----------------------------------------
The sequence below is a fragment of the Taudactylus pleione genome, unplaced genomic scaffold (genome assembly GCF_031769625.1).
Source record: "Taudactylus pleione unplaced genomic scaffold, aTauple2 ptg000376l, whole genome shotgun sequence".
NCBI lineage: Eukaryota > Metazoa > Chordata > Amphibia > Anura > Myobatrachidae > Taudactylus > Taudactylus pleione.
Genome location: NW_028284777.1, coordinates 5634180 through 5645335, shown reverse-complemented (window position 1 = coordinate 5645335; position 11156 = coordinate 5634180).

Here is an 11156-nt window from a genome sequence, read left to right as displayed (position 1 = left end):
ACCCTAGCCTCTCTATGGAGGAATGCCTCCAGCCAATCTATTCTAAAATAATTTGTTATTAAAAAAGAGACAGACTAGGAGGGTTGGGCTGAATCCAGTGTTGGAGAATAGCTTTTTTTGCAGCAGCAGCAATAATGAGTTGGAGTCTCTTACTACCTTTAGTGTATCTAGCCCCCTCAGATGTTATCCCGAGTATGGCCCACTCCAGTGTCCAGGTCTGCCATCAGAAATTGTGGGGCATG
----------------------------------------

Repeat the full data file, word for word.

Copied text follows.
The sequence below is a fragment of the Taudactylus pleione genome, unplaced genomic scaffold (genome assembly GCF_031769625.1).
Source record: "Taudactylus pleione unplaced genomic scaffold, aTauple2 ptg000376l, whole genome shotgun sequence".
NCBI lineage: Eukaryota > Metazoa > Chordata > Amphibia > Anura > Myobatrachidae > Taudactylus > Taudactylus pleione.
Genome location: NW_028284777.1, coordinates 5634180 through 5645335, shown reverse-complemented (window position 1 = coordinate 5645335; position 11156 = coordinate 5634180).

Here is an 11156-nt window from a genome sequence, read left to right as displayed (position 1 = left end):
ACCCTAGCCTCTCTATGGAGGAATGCCTCCAGCCAATCTATTCTAAAATAATTTGTTATTAAAAAAGAGACAGACTAGGAGGGTTGGGCTGAATCCAGTGTTGGAGAATAGCTTTTTTTGCAGCAGCAGCAATAATGAGTTGGAGTCTCTTACTACCTTTAGTGTATCTAGCCCCCTCAGATGTTATCCCGAGTATGGCCCACTCCAGTGTCCAGGTCTGCCATCAGAAATTGTGGGGCATG